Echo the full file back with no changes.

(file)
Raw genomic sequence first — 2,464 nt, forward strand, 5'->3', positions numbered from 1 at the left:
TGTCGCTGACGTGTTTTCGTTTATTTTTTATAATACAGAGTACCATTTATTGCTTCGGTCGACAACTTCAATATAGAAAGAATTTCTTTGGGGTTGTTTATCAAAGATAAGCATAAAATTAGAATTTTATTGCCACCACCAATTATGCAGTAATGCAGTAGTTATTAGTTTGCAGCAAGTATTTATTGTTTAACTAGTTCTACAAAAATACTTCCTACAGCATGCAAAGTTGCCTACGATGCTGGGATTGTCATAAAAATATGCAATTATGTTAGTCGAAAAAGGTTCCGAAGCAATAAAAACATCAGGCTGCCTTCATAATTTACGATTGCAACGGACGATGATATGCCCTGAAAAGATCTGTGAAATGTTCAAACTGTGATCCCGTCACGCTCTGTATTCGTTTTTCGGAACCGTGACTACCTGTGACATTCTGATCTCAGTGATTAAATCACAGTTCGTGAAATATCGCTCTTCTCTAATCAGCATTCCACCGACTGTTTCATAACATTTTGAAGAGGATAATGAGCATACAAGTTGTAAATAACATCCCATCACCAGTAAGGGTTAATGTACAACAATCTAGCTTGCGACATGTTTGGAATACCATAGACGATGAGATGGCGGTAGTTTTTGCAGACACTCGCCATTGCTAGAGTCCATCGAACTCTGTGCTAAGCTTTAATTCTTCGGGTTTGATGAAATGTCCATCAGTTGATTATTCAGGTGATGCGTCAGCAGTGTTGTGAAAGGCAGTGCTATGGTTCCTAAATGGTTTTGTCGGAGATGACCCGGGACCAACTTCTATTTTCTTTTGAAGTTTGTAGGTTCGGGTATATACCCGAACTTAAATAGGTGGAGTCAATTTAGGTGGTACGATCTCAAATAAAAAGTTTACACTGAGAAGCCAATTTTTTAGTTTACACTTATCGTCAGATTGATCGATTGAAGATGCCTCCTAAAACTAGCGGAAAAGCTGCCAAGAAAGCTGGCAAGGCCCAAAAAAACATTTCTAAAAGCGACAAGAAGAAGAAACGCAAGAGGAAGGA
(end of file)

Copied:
Raw genomic sequence first — 2,464 nt, forward strand, 5'->3', positions numbered from 1 at the left:
TGTCGCTGACGTGTTTTCGTTTATTTTTTATAATACAGAGTACCATTTATTGCTTCGGTCGACAACTTCAATATAGAAAGAATTTCTTTGGGGTTGTTTATCAAAGATAAGCATAAAATTAGAATTTTATTGCCACCACCAATTATGCAGTAATGCAGTAGTTATTAGTTTGCAGCAAGTATTTATTGTTTAACTAGTTCTACAAAAATACTTCCTACAGCATGCAAAGTTGCCTACGATGCTGGGATTGTCATAAAAATATGCAATTATGTTAGTCGAAAAAGGTTCCGAAGCAATAAAAACATCAGGCTGCCTTCATAATTTACGATTGCAACGGACGATGATATGCCCTGAAAAGATCTGTGAAATGTTCAAACTGTGATCCCGTCACGCTCTGTATTCGTTTTTCGGAACCGTGACTACCTGTGACATTCTGATCTCAGTGATTAAATCACAGTTCGTGAAATATCGCTCTTCTCTAATCAGCATTCCACCGACTGTTTCATAACATTTTGAAGAGGATAATGAGCATACAAGTTGTAAATAACATCCCATCACCAGTAAGGGTTAATGTACAACAATCTAGCTTGCGACATGTTTGGAATACCATAGACGATGAGATGGCGGTAGTTTTTGCAGACACTCGCCATTGCTAGAGTCCATCGAACTCTGTGCTAAGCTTTAATTCTTCGGGTTTGATGAAATGTCCATCAGTTGATTATTCAGGTGATGCGTCAGCAGTGTTGTGAAAGGCAGTGCTATGGTTCCTAAATGGTTTTGTCGGAGATGACCCGGGACCAACTTCTATTTTCTTTTGAAGTTTGTAGGTTCGGGTATATACCCGAACTTAAATAGGTGGAGTCAATTTAGGTGGTACGATCTCAAATAAAAAGTTTACACTGAGAAGCCAATTTTTTAGTTTACACTTATCGTCAGATTGATCGATTGAAGATGCCTCCTAAAACTAGCGGAAAAGCTGCCAAGAAAGCTGGCAAGGCCCAAAAAAACATTTCTAAAAGCGACAAGAAGAAGAAACGCAAGAGGAAGGA